Howdy, readers! How would you like an adventure story for today? A story full of intrigue and political plots? A story that’s almost as confusing as the canon it comes from? Then grab a seat and get ready to hear about the most intense Homestuck fanfic I’ve ever read.
The art comes with the story: score!
Authors urbanAnchorite and schellibie’s (of ‘Promstuck’ fame) epic happens in a universe where the trolls never meet the human kids, and SGRUB is never played. They grow up as normal—though they still know each other—and move on to their respective jobs as dictated by their hemocaste. The Serendipity Gospels takes a step back from the more rancorous of the group twelve and follows after legislatcerator-in-training, Terezi Pyrope, alongside her assigned charge, Gamzee Makara. Upon the Executor, the ship where both their castes will be taught their place in Alternian society, the separation of church and law appear to be finite, though intertwined deeper than one would immediately assume from a religious institution that is run by juggalos who are stereotypically always high. Although the subjuggalators, the ‘warriors’ of the church, have more power, their murderous rampages are kept under strict supervision by the ever-watching eyes of the legislacerators. To no one’s surprise, Terezi excels at her position; in contrast with that is everyone’s lack of surprise at how awfully Gamzee fails at his. The problem they must address is that if Gamzee fails his final exams, so to speak, so does Terezi: both a corporate death and an actual death may be waiting for them should this happen.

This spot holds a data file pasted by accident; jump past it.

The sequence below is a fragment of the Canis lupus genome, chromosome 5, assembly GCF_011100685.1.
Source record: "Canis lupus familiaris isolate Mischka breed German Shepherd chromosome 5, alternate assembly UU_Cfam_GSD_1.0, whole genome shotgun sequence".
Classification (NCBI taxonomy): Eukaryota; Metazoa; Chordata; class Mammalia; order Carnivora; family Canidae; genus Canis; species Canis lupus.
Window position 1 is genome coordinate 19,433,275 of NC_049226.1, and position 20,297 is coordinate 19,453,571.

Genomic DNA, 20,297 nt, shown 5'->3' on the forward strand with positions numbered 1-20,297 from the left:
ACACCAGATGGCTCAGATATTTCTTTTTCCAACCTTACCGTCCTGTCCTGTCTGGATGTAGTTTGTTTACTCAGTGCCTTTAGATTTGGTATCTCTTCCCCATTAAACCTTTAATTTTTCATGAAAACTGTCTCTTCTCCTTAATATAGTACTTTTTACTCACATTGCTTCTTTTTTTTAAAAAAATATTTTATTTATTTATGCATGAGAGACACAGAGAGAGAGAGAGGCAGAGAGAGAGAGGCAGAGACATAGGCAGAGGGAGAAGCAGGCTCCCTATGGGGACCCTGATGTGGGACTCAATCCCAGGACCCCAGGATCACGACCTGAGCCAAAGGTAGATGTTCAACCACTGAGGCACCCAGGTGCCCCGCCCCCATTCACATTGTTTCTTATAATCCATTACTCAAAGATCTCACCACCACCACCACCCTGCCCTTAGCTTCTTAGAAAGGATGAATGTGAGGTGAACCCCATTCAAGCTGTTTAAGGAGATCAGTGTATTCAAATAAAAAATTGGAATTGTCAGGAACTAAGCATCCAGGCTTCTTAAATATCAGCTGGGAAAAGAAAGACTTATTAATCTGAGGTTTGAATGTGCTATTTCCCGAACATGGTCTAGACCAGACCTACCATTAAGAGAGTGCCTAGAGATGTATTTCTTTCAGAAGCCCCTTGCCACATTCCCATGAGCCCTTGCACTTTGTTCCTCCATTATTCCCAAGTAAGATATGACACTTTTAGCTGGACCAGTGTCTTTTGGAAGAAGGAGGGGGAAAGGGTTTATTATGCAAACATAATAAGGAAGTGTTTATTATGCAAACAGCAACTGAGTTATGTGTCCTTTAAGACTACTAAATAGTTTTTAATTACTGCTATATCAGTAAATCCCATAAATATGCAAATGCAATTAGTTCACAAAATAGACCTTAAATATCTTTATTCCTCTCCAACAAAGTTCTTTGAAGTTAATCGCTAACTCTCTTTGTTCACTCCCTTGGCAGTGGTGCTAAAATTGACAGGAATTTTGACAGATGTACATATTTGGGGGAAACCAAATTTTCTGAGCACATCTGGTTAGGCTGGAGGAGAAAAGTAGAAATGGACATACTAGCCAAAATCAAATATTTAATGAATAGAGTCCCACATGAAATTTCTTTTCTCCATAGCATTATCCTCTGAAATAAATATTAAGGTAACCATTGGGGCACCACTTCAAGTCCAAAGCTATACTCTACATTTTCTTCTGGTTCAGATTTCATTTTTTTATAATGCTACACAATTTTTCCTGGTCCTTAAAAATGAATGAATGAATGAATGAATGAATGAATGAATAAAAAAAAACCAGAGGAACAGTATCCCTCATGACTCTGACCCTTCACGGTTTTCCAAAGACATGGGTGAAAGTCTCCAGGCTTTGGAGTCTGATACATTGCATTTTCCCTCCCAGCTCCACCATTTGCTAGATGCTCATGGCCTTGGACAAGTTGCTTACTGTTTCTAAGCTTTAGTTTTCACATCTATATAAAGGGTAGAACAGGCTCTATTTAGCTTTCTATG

No matter what fandom you’re in, there’s bound to be roughly infinity AUs (alternate universes): high school AUs, England AUs, rock star AUs. The list is only limited by the fandom’s imagination. However, out of all the fandoms I’ve been in, Homestuck has had about the most, and the most diverse, set of AUs I’ve ever seen.
Despite that, this story doesn’t take place in a universe where everyone is a space pirate or where they’re down on their luck circus folk just trying to get by. It’s interesting in its seeming normalcy. It’s interesting because it forces the reader to reconsider how they view humanity and how social media interacts with society on a broader scope than Tumblr petitions and Harlem Shake videos. It’s interesting because it’s about the most realistic fantastical AU I’ve read (I know that’s a bit of an oxymoron, but stick with me here) and trust me when I say this: it hurts.